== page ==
Student ambassadors Kendall Augustine and Lianne Smith assist guests a recent Beacon Salon Speaker Series event.
If visitors have questions, they’re the flesh-and-blood Siri.
If visitors are lost, they are a compass.
If visitors need a welcoming sign, they are the welcome wagon.
They are the navigators in blue (and gold), the face of Beacon College.
They are student ambassadors, the outreach team charged with making positive first impressions that stick with prospective parents, students, and the community — a function that has become more vital in an increasingly competitive national college market.
“At colleges across the country, students are visiting campuses and meeting student tour guides hoping for a connection, the feeling of belonging during a visit,” said Andrew Marvin, assistant director of admissions who oversees the student ambassador program. “A chance to interact with a current student is the gold standard for all college admissions offices. Our students’ personal experiences help to provide [context to] both an often overlooked student population that is questioning which college is the best fit for them and also others interested in our campus.”
The 2018-19 Beacon College student ambassador team includes: Kaitlin Jackson; Kheyany Web; Cassandra Bergman; Jesse Schreck; Anita Rollins; Ary Brown; Palmer Johnson; Tomi Lijadu; Daniel Soya; Emily Abramson; Ricardo Dox; Kendall Augustine; Jan Paul; Lianne Smith; Braeden Stern; Bryce Garg; China Smith; Kyle Joyce; Savannah Arner; Allana Wheeler; Jahleel Prentice; Dan Williams; and Andrew Bean.
Members of the student ambassador team.
To be considered, student ambassadors must be at least a second-semester freshman, be in good standing with the college, carry at least a 2.5 grade point average, and provide a staff or faculty member recommendation.
Kyle B Joyce, 22, who majors in computer information systems, joined the ambassador team “to get out and meet new people.” The junior from Jacksonville, Fla. said he gets a kick out of “being able to show new people our campus and how we are growing.”
For Cassandra Lee Bergman, 22, from Swarthmore, Pa., becoming a student ambassador meant she would become an emissary of possibility.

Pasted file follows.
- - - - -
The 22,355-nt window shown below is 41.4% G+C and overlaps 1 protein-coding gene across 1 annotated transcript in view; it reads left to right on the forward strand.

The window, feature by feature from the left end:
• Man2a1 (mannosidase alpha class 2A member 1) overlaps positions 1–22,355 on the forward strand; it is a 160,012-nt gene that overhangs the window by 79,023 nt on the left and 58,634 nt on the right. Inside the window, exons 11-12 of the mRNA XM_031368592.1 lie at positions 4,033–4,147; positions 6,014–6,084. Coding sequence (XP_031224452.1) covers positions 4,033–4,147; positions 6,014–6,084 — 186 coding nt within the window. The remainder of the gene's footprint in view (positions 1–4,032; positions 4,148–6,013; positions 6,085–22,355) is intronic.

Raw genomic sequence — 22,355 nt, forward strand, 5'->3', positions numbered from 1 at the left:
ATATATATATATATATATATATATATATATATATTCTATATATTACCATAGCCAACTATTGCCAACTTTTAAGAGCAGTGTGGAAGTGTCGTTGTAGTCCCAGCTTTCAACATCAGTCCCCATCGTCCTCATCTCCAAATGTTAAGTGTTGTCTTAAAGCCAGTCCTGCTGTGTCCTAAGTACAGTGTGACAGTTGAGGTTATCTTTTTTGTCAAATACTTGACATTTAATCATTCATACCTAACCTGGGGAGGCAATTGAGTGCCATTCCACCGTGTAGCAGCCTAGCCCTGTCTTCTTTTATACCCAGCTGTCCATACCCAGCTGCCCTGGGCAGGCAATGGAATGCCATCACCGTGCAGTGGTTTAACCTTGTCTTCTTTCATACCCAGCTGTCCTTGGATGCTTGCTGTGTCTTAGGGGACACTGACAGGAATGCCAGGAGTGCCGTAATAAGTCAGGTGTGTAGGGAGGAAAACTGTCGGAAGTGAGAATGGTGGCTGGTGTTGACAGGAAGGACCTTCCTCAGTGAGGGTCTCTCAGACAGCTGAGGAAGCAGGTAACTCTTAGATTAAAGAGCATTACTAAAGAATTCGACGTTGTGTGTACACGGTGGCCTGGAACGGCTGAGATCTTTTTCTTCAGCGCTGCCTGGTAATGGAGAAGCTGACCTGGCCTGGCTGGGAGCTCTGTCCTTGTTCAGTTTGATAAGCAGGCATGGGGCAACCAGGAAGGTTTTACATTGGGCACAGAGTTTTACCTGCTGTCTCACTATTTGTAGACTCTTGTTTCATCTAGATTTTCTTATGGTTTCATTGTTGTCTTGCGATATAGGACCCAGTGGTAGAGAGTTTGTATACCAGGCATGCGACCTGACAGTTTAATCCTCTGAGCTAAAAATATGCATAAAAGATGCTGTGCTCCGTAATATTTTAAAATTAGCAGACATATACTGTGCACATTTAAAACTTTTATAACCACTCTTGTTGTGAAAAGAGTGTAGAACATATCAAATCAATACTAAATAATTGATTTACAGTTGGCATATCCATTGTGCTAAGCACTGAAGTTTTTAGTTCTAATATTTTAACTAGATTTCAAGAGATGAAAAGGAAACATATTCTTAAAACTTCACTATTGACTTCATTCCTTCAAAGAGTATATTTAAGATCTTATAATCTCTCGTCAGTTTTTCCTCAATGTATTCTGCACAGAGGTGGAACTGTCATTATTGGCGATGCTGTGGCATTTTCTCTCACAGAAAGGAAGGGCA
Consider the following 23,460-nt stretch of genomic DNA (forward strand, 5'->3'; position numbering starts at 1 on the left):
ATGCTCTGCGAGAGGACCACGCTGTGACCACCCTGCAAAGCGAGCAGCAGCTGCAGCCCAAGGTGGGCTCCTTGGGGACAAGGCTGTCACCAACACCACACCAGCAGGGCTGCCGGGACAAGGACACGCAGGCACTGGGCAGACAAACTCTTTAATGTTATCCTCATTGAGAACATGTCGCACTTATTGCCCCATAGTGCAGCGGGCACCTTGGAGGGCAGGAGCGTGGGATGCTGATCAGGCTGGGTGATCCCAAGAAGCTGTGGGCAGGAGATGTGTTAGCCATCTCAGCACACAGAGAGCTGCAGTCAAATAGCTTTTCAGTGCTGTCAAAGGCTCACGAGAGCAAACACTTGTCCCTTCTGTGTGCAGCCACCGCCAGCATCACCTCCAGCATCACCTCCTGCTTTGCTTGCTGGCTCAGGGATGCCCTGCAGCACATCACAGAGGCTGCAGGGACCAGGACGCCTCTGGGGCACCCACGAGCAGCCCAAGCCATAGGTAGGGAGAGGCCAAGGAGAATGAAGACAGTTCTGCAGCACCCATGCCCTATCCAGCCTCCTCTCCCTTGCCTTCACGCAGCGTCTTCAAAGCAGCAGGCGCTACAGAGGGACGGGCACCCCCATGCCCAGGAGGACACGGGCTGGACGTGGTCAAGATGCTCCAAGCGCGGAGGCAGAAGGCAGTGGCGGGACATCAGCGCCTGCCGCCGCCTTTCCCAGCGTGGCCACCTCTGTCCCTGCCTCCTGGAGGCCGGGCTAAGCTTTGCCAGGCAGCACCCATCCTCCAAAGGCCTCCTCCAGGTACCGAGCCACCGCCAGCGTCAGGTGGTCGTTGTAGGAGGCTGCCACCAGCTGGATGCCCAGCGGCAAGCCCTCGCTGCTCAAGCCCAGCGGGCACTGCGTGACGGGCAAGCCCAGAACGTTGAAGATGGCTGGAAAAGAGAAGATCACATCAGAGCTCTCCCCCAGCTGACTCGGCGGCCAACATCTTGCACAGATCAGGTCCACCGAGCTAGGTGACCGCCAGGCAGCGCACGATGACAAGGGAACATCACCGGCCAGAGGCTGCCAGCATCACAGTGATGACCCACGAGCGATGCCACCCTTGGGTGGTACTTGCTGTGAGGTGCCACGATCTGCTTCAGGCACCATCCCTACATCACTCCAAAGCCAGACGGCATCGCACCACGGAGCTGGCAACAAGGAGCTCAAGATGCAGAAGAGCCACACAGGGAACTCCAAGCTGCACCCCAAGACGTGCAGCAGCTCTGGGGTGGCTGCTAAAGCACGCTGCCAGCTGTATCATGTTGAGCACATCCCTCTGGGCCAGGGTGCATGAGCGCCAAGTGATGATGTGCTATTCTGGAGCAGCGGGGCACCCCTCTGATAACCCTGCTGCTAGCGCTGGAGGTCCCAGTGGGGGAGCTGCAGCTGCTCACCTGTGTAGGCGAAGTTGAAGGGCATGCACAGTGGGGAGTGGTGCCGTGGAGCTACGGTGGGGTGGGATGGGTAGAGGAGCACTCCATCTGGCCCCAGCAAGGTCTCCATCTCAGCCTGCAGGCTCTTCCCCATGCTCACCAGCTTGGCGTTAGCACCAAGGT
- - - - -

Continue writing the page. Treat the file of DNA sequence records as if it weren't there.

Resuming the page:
“I wanted to give hope to those with learning disabilities, autism or attention deficit hyperactivity disorder,” Bergman said. “I have always wanted to go to college, but because I am autistic and had difficulty learning I had some moments where I didn’t think I would be able to attend college.”
That changed, the senior double majoring in psychology and human services said, “when I went on a tour of Beacon College during an open house and started to truly see myself going to college. I started to experience hope for my future education. As a student ambassador. I try to spread that hope to other potential students. For me providing this hope to families is the best part of being a student ambassador.”
While the role she enjoys is mission critical, the college this year beefed up the ambassador role, a program launched in 2011.
Ambassadors now support the college’s annual Parents Weekend activities, greeting and shepherding returning parents and families around campus.
“I became a student ambassador because I wanted to help the school by being a positive representative,” said Savannah Arner, a 22-year-old junior anthrozoology major from Golden, Co., “and also share with others the wonderful things about Beacon.”
For the first time, student ambassadors in November soloed with handled Giving Tuesday solicitation calls.
In addition, ambassadors for the first time were integrated into the college’s Beacon Salon events, the series of free lectures and performances that engage students and edify the attendees from around the region.
Ambassadors greet attendees, distribute flyers announcing upcoming events and answer questions about the series.
Their expanded role only underscore their expanded importance to the Beacon community.
“Student Ambassadors have taken on a larger role across and off campus,” said Andrew Marvin, assistant director of admissions who oversees the student ambassador program. They have magnified the college’s reputation, he said, noting, “That visitors on and off-campus through the Salon Series have an opportunity to speak with a Beacon College student and hear why they are proud to represent [the school]. … The big goal is to make sure anyone who visits campus can see a student in our classic navy blue and gold uniforms. They should come up and say hello. We are here to represent.”